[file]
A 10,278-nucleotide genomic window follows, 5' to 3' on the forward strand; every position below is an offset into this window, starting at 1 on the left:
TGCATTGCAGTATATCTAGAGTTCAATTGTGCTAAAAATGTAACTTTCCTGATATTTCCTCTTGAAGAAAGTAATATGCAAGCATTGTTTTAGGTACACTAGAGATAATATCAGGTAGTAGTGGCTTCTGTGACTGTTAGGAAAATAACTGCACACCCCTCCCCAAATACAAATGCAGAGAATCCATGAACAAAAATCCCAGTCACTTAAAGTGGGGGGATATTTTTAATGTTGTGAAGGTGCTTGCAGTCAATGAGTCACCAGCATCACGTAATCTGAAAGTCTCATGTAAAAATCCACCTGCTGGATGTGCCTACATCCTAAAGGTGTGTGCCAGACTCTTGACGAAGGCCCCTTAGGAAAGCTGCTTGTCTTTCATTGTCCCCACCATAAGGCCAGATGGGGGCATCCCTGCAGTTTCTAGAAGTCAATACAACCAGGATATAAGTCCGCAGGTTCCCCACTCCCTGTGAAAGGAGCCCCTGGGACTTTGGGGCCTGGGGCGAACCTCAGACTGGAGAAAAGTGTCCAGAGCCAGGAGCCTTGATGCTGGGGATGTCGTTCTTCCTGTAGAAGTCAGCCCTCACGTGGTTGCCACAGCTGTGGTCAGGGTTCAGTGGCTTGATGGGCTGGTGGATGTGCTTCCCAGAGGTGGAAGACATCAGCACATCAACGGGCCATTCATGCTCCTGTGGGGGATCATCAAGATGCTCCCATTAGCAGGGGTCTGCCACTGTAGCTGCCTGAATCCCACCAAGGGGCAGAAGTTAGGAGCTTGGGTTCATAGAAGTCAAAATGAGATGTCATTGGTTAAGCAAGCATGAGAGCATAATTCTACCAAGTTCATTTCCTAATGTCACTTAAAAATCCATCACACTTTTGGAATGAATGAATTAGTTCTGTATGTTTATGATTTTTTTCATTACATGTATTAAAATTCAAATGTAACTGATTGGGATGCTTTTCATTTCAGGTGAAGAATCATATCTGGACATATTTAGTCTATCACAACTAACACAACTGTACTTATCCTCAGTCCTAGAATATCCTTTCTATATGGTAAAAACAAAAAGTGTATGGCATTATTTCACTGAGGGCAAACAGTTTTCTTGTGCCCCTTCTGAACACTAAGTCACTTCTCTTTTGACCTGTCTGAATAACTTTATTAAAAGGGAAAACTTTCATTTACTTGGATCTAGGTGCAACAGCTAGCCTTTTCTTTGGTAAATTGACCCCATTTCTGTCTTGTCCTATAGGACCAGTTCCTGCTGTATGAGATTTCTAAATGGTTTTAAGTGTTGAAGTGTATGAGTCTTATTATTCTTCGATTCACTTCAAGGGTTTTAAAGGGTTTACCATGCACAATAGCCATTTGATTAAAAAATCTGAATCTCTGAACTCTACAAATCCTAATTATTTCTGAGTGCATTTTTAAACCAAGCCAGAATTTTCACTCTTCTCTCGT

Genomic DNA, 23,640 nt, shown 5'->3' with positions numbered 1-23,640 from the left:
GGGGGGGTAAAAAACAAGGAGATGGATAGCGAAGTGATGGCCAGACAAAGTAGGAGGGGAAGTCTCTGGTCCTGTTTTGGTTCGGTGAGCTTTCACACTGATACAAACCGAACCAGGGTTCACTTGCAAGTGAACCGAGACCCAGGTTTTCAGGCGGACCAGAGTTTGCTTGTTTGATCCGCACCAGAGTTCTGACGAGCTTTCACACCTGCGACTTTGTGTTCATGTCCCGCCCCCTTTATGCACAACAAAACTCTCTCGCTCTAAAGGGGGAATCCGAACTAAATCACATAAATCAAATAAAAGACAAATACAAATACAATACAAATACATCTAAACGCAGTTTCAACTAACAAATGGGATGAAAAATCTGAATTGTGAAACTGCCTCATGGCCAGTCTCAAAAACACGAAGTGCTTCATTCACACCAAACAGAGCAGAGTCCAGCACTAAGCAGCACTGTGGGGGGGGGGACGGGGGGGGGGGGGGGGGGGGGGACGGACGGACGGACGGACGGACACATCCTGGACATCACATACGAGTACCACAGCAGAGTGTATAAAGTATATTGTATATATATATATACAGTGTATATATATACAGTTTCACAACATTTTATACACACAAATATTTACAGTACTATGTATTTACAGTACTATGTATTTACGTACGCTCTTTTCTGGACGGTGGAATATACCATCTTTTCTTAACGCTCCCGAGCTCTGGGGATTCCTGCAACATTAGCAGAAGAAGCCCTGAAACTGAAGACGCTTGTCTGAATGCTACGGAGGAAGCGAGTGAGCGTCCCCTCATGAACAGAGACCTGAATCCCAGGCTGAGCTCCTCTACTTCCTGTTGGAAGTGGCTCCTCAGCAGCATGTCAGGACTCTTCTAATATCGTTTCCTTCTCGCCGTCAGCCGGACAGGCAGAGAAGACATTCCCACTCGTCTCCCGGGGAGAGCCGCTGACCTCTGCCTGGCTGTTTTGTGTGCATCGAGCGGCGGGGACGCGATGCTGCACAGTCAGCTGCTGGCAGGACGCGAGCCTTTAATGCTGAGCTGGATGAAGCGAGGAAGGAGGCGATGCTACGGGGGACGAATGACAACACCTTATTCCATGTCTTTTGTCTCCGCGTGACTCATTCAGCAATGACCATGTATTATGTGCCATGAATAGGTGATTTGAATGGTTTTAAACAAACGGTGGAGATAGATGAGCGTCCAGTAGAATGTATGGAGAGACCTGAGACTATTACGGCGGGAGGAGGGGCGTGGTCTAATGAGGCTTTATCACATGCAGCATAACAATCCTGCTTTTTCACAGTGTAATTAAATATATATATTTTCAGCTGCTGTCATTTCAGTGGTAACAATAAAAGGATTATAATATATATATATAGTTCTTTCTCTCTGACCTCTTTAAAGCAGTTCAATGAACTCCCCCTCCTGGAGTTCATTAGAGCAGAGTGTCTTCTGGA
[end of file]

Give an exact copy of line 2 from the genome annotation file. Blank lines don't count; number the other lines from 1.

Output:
TGCATTGCAGTATATCTAGAGTTCAATTGTGCTAAAAATGTAACTTTCCTGATATTTCCTCTTGAAGAAAGTAATATGCAAGCATTGTTTTAGGTACACTAGAGATAATATCAGGTAGTAGTGGCTTCTGTGACTGTTAGGAAAATAACTGCACACCCCTCCCCAAATACAAATGCAGAGAATCCATGAACAAAAATCCCAGTCACTTAAAGTGGGGGGATATTTTTAATGTTGTGAAGGTGCTTGCAGTCAATGAGTCACCAGCATCACGTAATCTGAAAGTCTCATGTAAAAATCCACCTGCTGGATGTGCCTACATCCTAAAGGTGTGTGCCAGACTCTTGACGAAGGCCCCTTAGGAAAGCTGCTTGTCTTTCATTGTCCCCACCATAAGGCCAGATGGGGGCATCCCTGCAGTTTCTAGAAGTCAATACAACCAGGATATAAGTCCGCAGGTTCCCCACTCCCTGTGAAAGGAGCCCCTGGGACTTTGGGGCCTGGGGCGAACCTCAGACTGGAGAAAAGTGTCCAGAGCCAGGAGCCTTGATGCTGGGGATGTCGTTCTTCCTGTAGAAGTCAGCCCTCACGTGGTTGCCACAGCTGTGGTCAGGGTTCAGTGGCTTGATGGGCTGGTGGATGTGCTTCCCAGAGGTGGAAGACATCAGCACATCAACGGGCCATTCATGCTCCTGTGGGGGATCATCAAGATGCTCCCATTAGCAGGGGTCTGCCACTGTAGCTGCCTGAATCCCACCAAGGGGCAGAAGTTAGGAGCTTGGGTTCATAGAAGTCAAAATGAGATGTCATTGGTTAAGCAAGCATGAGAGCATAATTCTACCAAGTTCATTTCCTAATGTCACTTAAAAATCCATCACACTTTTGGAATGAATGAATTAGTTCTGTATGTTTATGATTTTTTTCATTACATGTATTAAAATTCAAATGTAACTGATTGGGATGCTTTTCATTTCAGGTGAAGAATCATATCTGGACATATTTAGTCTATCACAACTAACACAACTGTACTTATCCTCAGTCCTAGAATATCCTTTCTATATGGTAAAAACAAAAAGTGTATGGCATTATTTCACTGAGGGCAAACAGTTTTCTTGTGCCCCTTCTGAACACTAAGTCACTTCTCTTTTGACCTGTCTGAATAACTTTATTAAAAGGGAAAACTTTCATTTACTTGGATCTAGGTGCAACAGCTAGCCTTTTCTTTGGTAAATTGACCCCATTTCTGTCTTGTCCTATAGGACCAGTTCCTGCTGTATGAGATTTCTAAATGGTTTTAAGTGTTGAAGTGTATGAGTCTTATTATTCTTCGATTCACTTCAAGGGTTTTAAAGGGTTTACCATGCACAATAGCCATTTGATTAAAAAATCTGAATCTCTGAACTCTACAAATCCTAATTATTTCTGAGTGCATTTTTAAACCAAGCCAGAATTTTCACTCTTCTCTCGT